Morning Prayer (with Sermon) for the Sunday Next Before Advent, 2018

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The Sunday Next Before Advent: “Stir-Up” Sunday!

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Good morning, folks, and a joyous Sunday to you! For those of us who are Christians, today is the Sunday Next Before Advent (Propers follow, below): since the Church’s calendar begins on Advent Sunday, then in a sense I suppose one could think of this as the Christian “New Year’s Eve.” Although if we become intoxicated, let it be with the Holy Spirit, and not with more carnal potions! At least not this early in the day…

Today is also known as “Stir-Up Sunday,” from the opening words of the Collect for the day: “Stir up, we beseech thee, O Lord, the wills of thy faithful people…” – a most apt petition, on this last Sunday before the beginning of the season of both penitent preparation and joyous expectation that is Advent! Indeed, just as the “Gesima” Sundays in late Winter prepare us for the coming of Lent, so “Stir-Up” Sunday gives us the opportunity to prepare to keep a holy Advent.

It is also the day on which many in England (and some here in the States, if of English heritage and affections) “stir up” the traditional Christmas pudding. The lovely “Full Homely Divinity” blog recounts the matter thus: Continue reading “The Sunday Next Before Advent: “Stir-Up” Sunday!”

Teaching video: a shortened form of Evening Prayer

Welcome to my first “teaching video” – in this case, on a rubrically-correct but condensed or abbreviated form of Evening Prayer.

The rubrics of the The Book of Common Prayer 1928 permit a significant degree of reduction in the length of Evening Prayer (Vespers) while retaining its form and a lot of its contents, making it perhaps easier to fit into our often hurried, harried, and hectic early 21st century lives.

If you have the time and opportunity to say the full Office on a regular basis, more power to you! Give thanks to God for that blessing. But if you do not, here is a way to say a shortened form of the Office which is, nonetheless, fully in accord with the rubrics contained in the 1928 Prayer Book.

And here is the very interesting and informative blog post which inspired this teaching video: Evensong at Home: A New Shortened Form for Busy Families. I encourage you to check it out – especially if you found my verbal explanations confusing.

Vespers for the Second Sunday before Advent, 2018 – The Book of Common Prayer 1928

Here is the video of Vespers (Evening Prayer) for the 25th Sunday after Trinity – Second Sunday before Advent, 2018.

The Litany, or General Supplication – The Book of Common Prayer 1928

For some time I have been doing live broadcasts of Morning and Evening Prayer (and occasionally other Anglican devotions) on Facebook. For some reason (not sure whether it’s insufficient memory and processing speed, the internet connection I have available, or some other glitch), I have not been able to broadcast live recently. Consequently, I’ve had to find a way to record the videos offline and then post them. Having found it, it occurs to me that I can now post them on The Anglophilic Anglican, too!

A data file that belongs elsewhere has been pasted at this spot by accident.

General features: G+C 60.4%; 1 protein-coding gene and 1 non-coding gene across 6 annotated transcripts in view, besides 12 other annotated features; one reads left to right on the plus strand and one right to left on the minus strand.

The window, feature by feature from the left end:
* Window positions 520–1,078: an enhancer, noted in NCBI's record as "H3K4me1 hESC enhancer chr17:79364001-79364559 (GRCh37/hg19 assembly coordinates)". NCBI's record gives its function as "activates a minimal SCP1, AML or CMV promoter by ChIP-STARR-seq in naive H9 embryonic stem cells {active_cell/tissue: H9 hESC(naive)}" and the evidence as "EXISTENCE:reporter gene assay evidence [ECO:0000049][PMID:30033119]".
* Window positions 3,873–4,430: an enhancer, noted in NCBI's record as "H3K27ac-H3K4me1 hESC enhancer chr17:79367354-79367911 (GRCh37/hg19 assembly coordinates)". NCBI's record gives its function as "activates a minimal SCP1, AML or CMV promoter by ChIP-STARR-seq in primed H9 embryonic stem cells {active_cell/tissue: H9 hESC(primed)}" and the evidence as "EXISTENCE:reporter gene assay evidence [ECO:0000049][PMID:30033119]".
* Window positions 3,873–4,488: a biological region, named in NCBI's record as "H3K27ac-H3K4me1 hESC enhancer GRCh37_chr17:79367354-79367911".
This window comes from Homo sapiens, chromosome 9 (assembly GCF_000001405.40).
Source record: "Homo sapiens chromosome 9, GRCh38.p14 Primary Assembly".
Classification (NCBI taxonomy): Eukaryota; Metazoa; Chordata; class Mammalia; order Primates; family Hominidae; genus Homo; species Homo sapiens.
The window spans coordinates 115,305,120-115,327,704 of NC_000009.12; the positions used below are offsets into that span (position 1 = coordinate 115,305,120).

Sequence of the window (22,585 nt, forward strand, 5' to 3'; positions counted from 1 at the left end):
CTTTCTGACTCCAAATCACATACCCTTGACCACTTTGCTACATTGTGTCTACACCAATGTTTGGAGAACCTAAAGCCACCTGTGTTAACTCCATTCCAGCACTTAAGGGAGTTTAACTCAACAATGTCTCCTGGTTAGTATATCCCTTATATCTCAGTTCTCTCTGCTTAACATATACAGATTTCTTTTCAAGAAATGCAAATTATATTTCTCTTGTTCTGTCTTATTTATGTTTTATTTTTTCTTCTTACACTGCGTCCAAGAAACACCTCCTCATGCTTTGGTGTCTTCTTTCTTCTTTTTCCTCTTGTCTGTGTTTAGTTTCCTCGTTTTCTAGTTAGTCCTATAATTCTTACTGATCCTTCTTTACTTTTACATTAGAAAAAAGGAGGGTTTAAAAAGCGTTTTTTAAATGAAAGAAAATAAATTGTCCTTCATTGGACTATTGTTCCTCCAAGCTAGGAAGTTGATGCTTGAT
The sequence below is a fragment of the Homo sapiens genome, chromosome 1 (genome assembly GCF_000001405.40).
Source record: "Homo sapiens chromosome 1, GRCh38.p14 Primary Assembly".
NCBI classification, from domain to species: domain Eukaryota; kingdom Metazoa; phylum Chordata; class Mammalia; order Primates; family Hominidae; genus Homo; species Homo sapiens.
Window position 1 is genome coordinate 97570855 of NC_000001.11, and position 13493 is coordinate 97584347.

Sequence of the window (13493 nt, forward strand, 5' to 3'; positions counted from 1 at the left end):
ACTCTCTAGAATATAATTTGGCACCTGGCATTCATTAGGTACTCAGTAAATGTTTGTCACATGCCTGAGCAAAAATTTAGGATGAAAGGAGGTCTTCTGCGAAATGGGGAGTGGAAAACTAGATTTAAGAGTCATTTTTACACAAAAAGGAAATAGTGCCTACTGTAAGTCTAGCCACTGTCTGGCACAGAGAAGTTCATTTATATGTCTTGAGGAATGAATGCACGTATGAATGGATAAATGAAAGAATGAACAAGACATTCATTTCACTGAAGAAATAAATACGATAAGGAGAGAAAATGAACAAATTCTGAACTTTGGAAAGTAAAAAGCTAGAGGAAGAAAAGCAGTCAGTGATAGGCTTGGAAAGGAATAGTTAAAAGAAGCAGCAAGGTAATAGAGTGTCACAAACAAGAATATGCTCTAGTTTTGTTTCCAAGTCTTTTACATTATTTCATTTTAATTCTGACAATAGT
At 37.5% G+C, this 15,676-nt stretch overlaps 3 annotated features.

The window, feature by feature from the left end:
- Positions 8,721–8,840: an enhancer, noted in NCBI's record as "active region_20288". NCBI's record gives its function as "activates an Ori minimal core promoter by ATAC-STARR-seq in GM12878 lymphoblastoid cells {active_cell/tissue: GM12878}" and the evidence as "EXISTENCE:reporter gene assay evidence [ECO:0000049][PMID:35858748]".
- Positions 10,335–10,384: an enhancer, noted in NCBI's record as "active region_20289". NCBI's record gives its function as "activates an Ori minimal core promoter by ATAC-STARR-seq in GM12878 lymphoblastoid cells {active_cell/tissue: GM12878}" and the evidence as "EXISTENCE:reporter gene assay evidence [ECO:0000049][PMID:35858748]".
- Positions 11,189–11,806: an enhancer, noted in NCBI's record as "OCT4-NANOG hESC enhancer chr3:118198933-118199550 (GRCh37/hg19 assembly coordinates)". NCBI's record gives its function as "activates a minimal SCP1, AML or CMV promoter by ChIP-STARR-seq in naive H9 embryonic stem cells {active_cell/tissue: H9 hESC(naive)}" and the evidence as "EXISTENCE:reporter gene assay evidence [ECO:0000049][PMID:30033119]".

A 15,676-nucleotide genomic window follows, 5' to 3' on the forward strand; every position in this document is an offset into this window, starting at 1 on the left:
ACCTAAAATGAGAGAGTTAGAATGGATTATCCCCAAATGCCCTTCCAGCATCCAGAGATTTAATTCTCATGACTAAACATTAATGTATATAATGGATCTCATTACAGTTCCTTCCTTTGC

This is the first such: a bit of a “test run.” It is The Litany, or General Supplication (also known as “The Great Litany”). from The Book of Common Prayer 1928. I hope you enjoy, and find it of benefit!

The Drama of Hallowmas | Sally Thomas | First Things

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“As a friend of mine observed recently, there is something medieval about Halloween…”

Source: The Drama of Hallowmas | Sally Thomas | First Things

A very interesting “take” on Halloween, and the larger Hallowmas season (Eve of All Hallows, All Hallows / All Saints Day, and All Souls Day) of which it is a part. Sally Thomas writes, in this “web exclusive” for the excellent journal First Things,

“As a friend of mine observed recently, there is something medieval about Halloween. The masks, the running around in the dark, the flicker of candles in pumpkins, the smell of leaves and cold air — all of it feels ancient, even primal, somehow. Despite the now-inevitable preponderance of media-inspired costumes, Halloween seems, in execution, far closer to a Last Judgment scene above a medieval church door, or to a mystery play, than it does to Wal-Mart.

“To step outside on Halloween dressed as someone—or some thing—other than yourself is to step into a narrative that acknowledges that the membrane between our workaday, material world and the unseen realm of spirits is far thinner and more permeable than many of us like to think. This narrative disturbs a lot of people, as the proliferation of church-sponsored ‘autumn festivals’ and ‘trunk-or-treat’ parties suggests. To some of those who worry about it, Halloween is either a thoroughly secular or a thoroughly pagan observance, to be avoided by serious Christians…

“Halloween’s emphasis on darkness makes many Christians squeamish, but, to my mind, what my friend observed about the medieval feel of Halloween is more on the money. There is a drama to be played out, like a mystery play in three scenes, and it makes sense only if you observe all three days of Hallowmas — not only Halloween but All Saints’ and All Souls’ days as well. In this context, the very secularity and even the roots-level paganism of Halloween become crucial elements in a larger Christian story.”

She adds,

“What their costumes are is less important than the fact that, for a night, my children will be people other than themselves: each of them will be someone who, regardless of real-life fears about the dark, is not afraid to step out into the night. Armored inside their personae, they can laugh at the shadows, as well they should. On the one hand, the powers of darkness are no joke; on the other hand, although Christians have no traffic with these powers, we do not fear them.”

This is an important lesson to learn, and one of the reasons I get a bit impatient at those Christians – usually on the Evangelical / Fundamentalist Protestant side of the Christian spectrum – who get into conniptions over Halloween, and often refuse to celebrate it at all. They are missing the point. They are also surrendering to the demonic far too much power: as Ms Thomas points out, we have no traffic with these powers, but neither need we fear them: Christ has already won the victory over them.